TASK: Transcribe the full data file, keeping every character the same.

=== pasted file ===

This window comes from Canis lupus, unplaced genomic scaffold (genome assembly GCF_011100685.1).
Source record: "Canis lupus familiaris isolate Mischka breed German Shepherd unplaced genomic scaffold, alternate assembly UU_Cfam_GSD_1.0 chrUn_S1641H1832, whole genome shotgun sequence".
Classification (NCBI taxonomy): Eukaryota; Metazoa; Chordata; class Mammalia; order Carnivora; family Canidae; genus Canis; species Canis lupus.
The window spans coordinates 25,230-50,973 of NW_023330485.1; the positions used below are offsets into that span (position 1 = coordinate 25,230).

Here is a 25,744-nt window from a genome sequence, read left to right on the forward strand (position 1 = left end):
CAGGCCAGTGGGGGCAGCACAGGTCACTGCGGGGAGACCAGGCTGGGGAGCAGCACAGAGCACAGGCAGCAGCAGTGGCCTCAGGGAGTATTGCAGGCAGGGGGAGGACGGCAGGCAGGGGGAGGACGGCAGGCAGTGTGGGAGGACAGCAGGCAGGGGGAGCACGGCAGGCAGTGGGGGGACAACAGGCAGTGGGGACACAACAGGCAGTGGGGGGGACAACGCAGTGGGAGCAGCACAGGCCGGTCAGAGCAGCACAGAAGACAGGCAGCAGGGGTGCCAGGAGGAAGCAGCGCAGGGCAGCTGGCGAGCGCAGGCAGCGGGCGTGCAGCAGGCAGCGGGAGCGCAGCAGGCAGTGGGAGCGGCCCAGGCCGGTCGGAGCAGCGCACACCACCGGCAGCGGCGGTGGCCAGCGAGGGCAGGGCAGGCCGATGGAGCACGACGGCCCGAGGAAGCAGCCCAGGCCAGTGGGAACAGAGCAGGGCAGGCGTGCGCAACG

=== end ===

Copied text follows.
This window comes from Canis lupus, unplaced genomic scaffold (genome assembly GCF_011100685.1).
Source record: "Canis lupus familiaris isolate Mischka breed German Shepherd unplaced genomic scaffold, alternate assembly UU_Cfam_GSD_1.0 chrUn_S1641H1832, whole genome shotgun sequence".
Classification (NCBI taxonomy): Eukaryota; Metazoa; Chordata; class Mammalia; order Carnivora; family Canidae; genus Canis; species Canis lupus.
The window spans coordinates 25,230-50,973 of NW_023330485.1; the positions used below are offsets into that span (position 1 = coordinate 25,230).

Here is a 25,744-nt window from a genome sequence, read left to right on the forward strand (position 1 = left end):
CAGGCCAGTGGGGGCAGCACAGGTCACTGCGGGGAGACCAGGCTGGGGAGCAGCACAGAGCACAGGCAGCAGCAGTGGCCTCAGGGAGTATTGCAGGCAGGGGGAGGACGGCAGGCAGGGGGAGGACGGCAGGCAGTGTGGGAGGACAGCAGGCAGGGGGAGCACGGCAGGCAGTGGGGGGACAACAGGCAGTGGGGACACAACAGGCAGTGGGGGGGACAACGCAGTGGGAGCAGCACAGGCCGGTCAGAGCAGCACAGAAGACAGGCAGCAGGGGTGCCAGGAGGAAGCAGCGCAGGGCAGCTGGCGAGCGCAGGCAGCGGGCGTGCAGCAGGCAGCGGGAGCGCAGCAGGCAGTGGGAGCGGCCCAGGCCGGTCGGAGCAGCGCACACCACCGGCAGCGGCGGTGGCCAGCGAGGGCAGGGCAGGCCGATGGAGCACGACGGCCCGAGGAAGCAGCCCAGGCCAGTGGGAACAGAGCAGGGCAGGCGTGCGCAACG